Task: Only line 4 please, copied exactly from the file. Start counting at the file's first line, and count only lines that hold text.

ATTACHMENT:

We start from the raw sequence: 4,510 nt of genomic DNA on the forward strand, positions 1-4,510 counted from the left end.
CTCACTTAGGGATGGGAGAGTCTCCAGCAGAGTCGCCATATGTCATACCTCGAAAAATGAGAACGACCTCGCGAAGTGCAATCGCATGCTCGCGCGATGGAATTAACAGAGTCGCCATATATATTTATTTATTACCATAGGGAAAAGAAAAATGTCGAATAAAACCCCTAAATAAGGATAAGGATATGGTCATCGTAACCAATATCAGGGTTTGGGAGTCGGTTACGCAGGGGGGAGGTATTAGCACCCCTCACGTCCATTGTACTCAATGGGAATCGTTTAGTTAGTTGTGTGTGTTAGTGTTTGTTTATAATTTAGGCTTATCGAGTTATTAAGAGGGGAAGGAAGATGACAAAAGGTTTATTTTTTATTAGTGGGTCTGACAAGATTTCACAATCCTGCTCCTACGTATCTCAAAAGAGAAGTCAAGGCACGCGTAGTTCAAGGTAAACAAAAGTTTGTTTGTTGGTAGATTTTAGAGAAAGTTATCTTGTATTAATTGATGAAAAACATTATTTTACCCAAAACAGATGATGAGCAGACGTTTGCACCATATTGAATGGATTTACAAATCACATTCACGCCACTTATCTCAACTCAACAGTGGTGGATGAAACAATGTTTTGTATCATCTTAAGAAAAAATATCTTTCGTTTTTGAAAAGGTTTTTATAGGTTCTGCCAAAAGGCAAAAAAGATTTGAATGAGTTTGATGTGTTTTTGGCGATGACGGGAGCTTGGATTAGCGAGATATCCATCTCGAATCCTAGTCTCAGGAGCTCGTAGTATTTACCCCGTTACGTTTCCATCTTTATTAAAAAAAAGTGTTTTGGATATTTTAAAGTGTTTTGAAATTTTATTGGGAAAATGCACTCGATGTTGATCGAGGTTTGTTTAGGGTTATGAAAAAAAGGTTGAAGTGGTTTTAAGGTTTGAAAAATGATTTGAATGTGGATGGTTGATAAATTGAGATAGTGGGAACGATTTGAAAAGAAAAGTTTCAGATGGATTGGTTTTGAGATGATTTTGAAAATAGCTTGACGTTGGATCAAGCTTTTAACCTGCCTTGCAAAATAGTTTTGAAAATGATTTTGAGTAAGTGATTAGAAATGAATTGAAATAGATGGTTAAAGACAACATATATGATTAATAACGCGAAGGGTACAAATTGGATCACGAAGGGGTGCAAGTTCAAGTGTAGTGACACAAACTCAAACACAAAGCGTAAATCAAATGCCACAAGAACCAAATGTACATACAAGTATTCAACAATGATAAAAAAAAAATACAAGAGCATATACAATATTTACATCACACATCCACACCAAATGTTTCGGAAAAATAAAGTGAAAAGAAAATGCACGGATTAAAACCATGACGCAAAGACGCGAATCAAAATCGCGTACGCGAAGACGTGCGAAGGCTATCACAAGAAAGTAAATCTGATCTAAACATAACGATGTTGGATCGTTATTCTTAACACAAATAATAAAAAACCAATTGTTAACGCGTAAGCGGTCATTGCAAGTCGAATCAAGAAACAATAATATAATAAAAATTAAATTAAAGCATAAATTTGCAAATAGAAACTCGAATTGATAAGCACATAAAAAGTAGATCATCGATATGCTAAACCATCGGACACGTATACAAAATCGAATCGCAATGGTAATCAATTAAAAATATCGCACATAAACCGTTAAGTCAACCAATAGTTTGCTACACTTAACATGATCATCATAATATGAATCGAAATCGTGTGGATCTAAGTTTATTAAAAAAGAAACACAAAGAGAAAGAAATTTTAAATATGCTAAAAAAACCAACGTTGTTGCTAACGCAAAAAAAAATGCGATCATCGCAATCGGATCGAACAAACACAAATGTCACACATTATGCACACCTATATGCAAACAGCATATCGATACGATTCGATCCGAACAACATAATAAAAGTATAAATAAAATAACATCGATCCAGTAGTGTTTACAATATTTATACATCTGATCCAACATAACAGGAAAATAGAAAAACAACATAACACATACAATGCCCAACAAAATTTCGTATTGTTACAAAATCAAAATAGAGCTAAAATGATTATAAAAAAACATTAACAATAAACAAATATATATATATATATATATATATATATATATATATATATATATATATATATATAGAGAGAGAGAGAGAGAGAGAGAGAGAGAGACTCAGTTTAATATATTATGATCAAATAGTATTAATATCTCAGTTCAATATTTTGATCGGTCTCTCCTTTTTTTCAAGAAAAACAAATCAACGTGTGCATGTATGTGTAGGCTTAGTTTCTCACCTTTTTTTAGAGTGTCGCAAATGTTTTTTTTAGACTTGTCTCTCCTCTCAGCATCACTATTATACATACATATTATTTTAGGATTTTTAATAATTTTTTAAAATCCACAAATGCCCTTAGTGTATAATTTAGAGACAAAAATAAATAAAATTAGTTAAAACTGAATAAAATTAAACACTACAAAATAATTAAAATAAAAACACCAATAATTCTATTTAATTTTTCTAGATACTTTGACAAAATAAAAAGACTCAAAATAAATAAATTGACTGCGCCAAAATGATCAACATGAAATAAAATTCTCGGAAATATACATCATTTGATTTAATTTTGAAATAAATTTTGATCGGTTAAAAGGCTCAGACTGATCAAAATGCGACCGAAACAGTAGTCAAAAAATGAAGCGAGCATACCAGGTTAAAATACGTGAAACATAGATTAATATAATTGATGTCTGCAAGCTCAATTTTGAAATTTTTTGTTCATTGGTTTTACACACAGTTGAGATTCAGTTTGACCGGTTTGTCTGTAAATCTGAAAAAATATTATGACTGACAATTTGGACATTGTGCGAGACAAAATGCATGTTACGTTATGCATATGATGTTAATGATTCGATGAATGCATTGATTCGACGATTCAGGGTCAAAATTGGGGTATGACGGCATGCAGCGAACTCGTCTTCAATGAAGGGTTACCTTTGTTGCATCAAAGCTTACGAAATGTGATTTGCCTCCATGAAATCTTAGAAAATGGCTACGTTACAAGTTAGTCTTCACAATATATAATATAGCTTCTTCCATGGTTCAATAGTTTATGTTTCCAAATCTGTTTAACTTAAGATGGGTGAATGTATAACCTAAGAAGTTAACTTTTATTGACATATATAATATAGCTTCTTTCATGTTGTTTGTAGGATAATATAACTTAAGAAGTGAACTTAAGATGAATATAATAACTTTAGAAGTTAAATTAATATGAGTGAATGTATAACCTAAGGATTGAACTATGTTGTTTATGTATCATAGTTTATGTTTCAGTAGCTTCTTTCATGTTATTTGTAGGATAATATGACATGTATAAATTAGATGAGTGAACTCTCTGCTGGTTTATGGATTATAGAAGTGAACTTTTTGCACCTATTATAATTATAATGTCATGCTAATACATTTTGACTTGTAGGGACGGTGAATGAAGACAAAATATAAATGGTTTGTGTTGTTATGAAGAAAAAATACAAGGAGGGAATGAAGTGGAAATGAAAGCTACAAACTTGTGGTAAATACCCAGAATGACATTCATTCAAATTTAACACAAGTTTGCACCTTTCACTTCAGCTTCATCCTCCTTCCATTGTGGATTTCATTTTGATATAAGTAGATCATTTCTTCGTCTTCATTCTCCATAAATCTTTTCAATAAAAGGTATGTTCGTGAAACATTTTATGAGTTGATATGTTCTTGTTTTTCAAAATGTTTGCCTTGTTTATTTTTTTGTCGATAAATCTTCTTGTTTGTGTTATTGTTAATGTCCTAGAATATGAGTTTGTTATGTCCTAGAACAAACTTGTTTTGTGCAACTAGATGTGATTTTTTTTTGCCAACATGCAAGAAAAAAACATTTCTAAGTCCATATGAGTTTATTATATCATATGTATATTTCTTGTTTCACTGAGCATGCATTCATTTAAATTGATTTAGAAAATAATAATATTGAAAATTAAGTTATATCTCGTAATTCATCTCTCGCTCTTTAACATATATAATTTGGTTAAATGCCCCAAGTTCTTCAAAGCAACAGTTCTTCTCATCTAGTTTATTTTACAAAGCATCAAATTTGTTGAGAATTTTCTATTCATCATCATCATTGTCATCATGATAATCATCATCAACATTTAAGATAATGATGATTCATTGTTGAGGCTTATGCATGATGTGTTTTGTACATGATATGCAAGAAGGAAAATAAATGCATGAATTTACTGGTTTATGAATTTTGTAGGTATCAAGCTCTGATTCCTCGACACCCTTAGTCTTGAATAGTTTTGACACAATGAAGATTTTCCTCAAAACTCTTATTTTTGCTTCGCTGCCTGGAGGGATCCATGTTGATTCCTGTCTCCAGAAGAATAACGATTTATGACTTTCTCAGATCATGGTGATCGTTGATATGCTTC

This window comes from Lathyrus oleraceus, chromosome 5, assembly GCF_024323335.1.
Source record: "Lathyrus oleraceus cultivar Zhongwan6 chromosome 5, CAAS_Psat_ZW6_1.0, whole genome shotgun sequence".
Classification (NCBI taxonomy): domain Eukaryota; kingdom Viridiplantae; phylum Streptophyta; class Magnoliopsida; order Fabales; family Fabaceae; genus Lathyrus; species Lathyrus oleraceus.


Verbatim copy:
Source record: "Lathyrus oleraceus cultivar Zhongwan6 chromosome 5, CAAS_Psat_ZW6_1.0, whole genome shotgun sequence".